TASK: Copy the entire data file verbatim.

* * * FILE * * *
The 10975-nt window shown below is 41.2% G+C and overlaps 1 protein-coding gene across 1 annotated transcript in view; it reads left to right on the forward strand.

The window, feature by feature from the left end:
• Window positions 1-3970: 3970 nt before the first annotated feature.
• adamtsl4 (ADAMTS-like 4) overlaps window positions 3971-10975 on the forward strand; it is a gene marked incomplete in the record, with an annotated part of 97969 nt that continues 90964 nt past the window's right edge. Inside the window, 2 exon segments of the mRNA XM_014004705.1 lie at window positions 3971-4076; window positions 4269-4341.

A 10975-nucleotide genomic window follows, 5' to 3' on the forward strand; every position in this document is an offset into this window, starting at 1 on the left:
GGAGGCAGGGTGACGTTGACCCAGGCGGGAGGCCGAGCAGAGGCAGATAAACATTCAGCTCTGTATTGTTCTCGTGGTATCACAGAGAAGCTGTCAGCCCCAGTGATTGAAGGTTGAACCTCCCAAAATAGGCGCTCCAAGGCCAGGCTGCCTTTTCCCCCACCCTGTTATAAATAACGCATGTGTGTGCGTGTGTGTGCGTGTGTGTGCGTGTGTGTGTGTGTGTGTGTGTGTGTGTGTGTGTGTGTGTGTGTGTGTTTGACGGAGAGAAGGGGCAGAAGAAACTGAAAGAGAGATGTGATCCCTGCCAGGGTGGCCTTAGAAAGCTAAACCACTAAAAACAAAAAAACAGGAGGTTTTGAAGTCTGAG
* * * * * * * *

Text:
The 10975-nt window shown below is 41.2% G+C and overlaps 1 protein-coding gene across 1 annotated transcript in view; it reads left to right on the forward strand.

The window, feature by feature from the left end:
• Window positions 1-3970: 3970 nt before the first annotated feature.
• adamtsl4 (ADAMTS-like 4) overlaps window positions 3971-10975 on the forward strand; it is a gene marked incomplete in the record, with an annotated part of 97969 nt that continues 90964 nt past the window's right edge. Inside the window, 2 exon segments of the mRNA XM_014004705.1 lie at window positions 3971-4076; window positions 4269-4341.

A 10975-nucleotide genomic window follows, 5' to 3' on the forward strand; every position in this document is an offset into this window, starting at 1 on the left:
GGAGGCAGGGTGACGTTGACCCAGGCGGGAGGCCGAGCAGAGGCAGATAAACATTCAGCTCTGTATTGTTCTCGTGGTATCACAGAGAAGCTGTCAGCCCCAGTGATTGAAGGTTGAACCTCCCAAAATAGGCGCTCCAAGGCCAGGCTGCCTTTTCCCCCACCCTGTTATAAATAACGCATGTGTGTGCGTGTGTGTGCGTGTGTGTGCGTGTGTGTGTGTGTGTGTGTGTGTGTGTGTGTGTGTGTGTGTGTGTGTTTGACGGAGAGAAGGGGCAGAAGAAACTGAAAGAGAGATGTGATCCCTGCCAGGGTGGCCTTAGAAAGCTAAACCACTAAAAACAAAAAAACAGGAGGTTTTGAAGTCTGAG